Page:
Integration Architecture Patterns

As an architect I’m generally obsessive about three things; patterns, principles and practices. I could probably add to this list but I also prefer to keep things simple. This post is concerned with the first P, Patterns – in the integration architecture context. At what level should they be defined and applied? I tend to consider the logical and physical aspects of data integration flows independently. In the logical case, the focus should be on the definition of an end-to-end business process that spans multiple systems. There should be no technology constraint or perspective applied to the logical view. In the physical case, the logical view should be considered an input, and a technical view defined in full consideration of the following.

Frequency of integration (batch, near-real-time, real-time)
Bi-directional, versus uni-directional
Multi-lateral, versus bi-lateral or uni-lateral
Protocols and message formats
Reference data dependencies
Technical constraints (API limits model)
Existing enterprise integration technologies (middleware, ESB)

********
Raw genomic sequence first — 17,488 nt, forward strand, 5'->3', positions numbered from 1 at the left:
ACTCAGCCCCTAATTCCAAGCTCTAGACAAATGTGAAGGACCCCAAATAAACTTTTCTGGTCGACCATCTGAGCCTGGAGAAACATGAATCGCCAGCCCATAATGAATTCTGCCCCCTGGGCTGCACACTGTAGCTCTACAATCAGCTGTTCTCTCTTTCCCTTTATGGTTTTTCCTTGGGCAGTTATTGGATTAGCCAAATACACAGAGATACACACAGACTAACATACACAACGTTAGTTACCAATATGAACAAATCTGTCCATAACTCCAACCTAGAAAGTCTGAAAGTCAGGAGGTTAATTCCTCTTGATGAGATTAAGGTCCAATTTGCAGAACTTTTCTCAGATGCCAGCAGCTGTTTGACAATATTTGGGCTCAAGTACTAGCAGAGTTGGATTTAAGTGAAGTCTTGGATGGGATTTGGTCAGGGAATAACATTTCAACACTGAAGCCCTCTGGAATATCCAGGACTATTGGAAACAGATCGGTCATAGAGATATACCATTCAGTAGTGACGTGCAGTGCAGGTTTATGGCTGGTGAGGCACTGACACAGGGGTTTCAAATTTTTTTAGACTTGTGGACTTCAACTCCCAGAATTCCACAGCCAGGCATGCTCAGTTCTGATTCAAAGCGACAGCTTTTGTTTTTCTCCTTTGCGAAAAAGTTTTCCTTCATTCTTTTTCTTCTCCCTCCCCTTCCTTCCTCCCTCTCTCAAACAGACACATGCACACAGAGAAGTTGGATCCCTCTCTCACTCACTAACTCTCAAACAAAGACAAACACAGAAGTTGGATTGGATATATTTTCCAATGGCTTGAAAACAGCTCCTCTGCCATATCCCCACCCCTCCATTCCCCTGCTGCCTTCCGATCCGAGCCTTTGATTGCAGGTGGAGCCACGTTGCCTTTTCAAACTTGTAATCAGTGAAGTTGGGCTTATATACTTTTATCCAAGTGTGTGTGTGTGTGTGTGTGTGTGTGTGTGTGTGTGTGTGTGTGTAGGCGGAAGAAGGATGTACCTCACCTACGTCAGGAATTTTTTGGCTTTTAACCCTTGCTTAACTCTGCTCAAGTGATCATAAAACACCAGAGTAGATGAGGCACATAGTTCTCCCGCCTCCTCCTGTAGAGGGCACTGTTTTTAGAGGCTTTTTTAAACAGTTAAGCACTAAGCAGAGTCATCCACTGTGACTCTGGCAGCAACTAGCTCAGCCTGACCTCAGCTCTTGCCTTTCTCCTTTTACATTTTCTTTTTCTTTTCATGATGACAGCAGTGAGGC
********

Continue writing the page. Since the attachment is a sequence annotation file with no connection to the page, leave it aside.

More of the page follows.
Future maintenance skill sets (technical versus administrator)

Each physical integration flow definition should not be entirely independent, instead groupings should be identified and robust integration patterns designed and documented. The solution components for each pattern would then be developed, tested and re-applied wherever possible. The schematic below provides a fictitious example of this approach.

Integration Patterns

Having a simple set of clearly defined patterns visible to the project team is key, and should be complemented by a project principle that new approaches to physical integration are by exception – nobody has discretion to be creative in this regard. Standardisation is good practice; integration is expensive in terms of technology, implementation time, run cost and maintenance.